While baseball caps date back to the mid-1920s, trucker hats only entered the fold in the late 1960s. They were, as the name implies, a promotional tool for trucking companies, because they were cheap (and easy) to produce and comfortable to wear.
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An Accidental Success
Original to rural communities across the US, trucker hats were first given away by local feed shops, agricultural stores and tractor manufacturers. They teamed up to create the trucker hat, a style that cost next to nothing to make. The soft foam front, mesh back and screen-printed logos made the hats super-cheap but effective nonetheless. They gave them away as part of inexpensive advertising campaigns. A gimmick at first, the style eventually became one of the most effective promotional products ever made.
This is why when you sift through vintage versions, you'll find plenty of Acme Seed and John Deere caps — aka "Americana memorabilia," Cole McBride, co-owner of Portland vintage shop Kissing Booth, says. "I.e. cigarette companies, sports hats, car companies, local farming hats."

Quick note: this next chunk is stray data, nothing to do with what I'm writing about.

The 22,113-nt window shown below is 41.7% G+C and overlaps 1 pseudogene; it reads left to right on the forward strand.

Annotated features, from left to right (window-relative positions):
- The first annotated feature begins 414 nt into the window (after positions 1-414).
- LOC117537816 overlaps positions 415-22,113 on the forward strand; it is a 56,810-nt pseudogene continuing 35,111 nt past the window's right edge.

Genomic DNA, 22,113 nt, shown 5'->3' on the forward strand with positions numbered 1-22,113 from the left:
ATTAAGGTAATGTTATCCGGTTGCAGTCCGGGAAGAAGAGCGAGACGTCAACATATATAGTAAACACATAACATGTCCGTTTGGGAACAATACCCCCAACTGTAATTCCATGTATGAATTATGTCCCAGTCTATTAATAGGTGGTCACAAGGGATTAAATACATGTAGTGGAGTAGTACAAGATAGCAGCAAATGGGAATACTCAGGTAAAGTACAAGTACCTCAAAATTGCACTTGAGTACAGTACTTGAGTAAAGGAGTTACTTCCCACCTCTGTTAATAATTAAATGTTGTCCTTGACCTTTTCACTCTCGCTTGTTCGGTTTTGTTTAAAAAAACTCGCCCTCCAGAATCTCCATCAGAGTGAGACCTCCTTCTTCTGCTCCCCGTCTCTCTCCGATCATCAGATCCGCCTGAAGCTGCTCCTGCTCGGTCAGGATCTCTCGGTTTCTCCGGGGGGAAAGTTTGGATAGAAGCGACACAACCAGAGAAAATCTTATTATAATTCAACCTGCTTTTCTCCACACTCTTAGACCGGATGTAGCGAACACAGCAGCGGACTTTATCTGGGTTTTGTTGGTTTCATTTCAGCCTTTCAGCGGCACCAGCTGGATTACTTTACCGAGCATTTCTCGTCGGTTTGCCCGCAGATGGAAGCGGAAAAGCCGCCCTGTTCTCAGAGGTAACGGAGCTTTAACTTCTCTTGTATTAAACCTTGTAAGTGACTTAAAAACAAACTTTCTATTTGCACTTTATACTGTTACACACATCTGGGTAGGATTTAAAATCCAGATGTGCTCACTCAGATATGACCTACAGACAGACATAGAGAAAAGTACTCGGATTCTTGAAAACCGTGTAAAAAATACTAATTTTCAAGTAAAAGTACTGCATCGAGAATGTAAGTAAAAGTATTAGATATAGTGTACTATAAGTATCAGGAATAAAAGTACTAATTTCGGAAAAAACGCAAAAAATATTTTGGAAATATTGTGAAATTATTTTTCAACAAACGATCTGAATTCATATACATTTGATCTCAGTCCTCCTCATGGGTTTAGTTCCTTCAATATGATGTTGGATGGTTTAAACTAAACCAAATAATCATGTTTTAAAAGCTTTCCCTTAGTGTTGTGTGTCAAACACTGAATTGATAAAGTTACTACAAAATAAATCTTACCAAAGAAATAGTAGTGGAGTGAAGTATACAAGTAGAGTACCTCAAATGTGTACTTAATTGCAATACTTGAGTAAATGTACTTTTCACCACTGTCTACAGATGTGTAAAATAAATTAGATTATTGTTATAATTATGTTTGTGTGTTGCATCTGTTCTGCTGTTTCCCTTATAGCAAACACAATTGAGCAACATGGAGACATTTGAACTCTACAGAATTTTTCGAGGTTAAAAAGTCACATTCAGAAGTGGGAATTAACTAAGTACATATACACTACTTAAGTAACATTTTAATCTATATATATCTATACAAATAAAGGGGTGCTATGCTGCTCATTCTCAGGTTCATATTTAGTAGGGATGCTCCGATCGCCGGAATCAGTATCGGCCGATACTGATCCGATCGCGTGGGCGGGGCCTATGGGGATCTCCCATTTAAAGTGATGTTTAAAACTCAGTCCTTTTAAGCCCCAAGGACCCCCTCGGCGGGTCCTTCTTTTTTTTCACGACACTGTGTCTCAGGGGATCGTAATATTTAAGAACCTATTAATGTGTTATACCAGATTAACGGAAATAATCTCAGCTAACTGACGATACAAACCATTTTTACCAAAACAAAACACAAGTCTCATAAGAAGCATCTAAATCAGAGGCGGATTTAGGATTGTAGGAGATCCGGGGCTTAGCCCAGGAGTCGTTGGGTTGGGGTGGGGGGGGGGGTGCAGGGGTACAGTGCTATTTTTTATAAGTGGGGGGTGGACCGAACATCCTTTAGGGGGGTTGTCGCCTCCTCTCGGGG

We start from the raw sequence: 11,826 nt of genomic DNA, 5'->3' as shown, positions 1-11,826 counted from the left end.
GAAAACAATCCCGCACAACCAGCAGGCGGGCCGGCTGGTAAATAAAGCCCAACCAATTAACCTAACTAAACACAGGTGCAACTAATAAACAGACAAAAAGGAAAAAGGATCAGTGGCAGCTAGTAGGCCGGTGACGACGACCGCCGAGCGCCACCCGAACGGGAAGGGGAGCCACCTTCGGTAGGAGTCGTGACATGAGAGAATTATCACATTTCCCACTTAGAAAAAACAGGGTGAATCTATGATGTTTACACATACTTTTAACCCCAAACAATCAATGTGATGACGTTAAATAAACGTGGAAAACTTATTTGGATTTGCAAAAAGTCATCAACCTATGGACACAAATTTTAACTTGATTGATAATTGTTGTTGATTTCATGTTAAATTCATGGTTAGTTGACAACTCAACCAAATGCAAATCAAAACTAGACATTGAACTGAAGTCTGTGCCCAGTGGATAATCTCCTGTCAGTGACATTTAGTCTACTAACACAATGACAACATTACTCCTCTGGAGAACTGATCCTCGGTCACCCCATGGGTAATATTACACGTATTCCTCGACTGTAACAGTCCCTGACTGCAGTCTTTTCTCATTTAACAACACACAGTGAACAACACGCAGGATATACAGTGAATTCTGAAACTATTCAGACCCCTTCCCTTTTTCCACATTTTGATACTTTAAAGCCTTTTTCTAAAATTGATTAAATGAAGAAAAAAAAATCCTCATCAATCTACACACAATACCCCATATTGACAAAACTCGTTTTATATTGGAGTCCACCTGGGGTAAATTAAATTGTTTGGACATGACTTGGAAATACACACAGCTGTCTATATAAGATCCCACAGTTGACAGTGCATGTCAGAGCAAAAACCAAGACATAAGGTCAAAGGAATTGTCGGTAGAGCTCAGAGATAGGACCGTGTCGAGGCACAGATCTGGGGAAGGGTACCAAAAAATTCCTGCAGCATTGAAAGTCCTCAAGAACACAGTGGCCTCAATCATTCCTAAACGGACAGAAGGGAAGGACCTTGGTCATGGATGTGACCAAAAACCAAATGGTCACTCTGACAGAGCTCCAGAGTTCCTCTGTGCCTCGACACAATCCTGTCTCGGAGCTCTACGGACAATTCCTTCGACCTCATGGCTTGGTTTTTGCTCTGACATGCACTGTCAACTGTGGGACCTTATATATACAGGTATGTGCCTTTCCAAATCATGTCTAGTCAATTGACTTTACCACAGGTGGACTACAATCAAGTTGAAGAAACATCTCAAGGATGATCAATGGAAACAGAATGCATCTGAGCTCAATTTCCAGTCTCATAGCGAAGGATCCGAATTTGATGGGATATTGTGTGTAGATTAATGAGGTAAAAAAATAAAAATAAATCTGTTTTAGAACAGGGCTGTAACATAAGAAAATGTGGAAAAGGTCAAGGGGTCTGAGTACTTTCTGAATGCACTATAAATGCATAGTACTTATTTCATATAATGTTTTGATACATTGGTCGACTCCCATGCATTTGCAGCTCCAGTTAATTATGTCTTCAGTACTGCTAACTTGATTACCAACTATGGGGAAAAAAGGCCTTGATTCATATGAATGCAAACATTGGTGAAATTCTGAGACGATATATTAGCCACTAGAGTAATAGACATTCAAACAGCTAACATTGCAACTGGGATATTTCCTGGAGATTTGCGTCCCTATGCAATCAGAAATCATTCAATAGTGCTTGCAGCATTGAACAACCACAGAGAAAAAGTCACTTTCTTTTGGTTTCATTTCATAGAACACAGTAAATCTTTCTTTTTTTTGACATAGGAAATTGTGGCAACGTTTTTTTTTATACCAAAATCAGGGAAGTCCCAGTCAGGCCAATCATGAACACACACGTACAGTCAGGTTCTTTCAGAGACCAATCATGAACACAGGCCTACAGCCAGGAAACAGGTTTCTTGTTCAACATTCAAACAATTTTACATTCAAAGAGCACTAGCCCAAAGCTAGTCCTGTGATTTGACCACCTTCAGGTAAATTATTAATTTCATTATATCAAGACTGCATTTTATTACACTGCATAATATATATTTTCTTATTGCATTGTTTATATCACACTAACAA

Although the style was initially cheap (and working class), it has since been adopted by fashion circles. It's been famously repurposed by brands like Von Dutch, Billionaire Boys Club and the ilk, and worn by famous faces like Britney Spears, Pharrell Williams and Justin Theroux.
Nowadays, it isn't hard to find a trucker hat sporting your favorite teams' logo, bands' name or a reference to your chosen city. There are plenty of options that nod to the style's roots, too, with logos for breweries, workwear brands and beyond.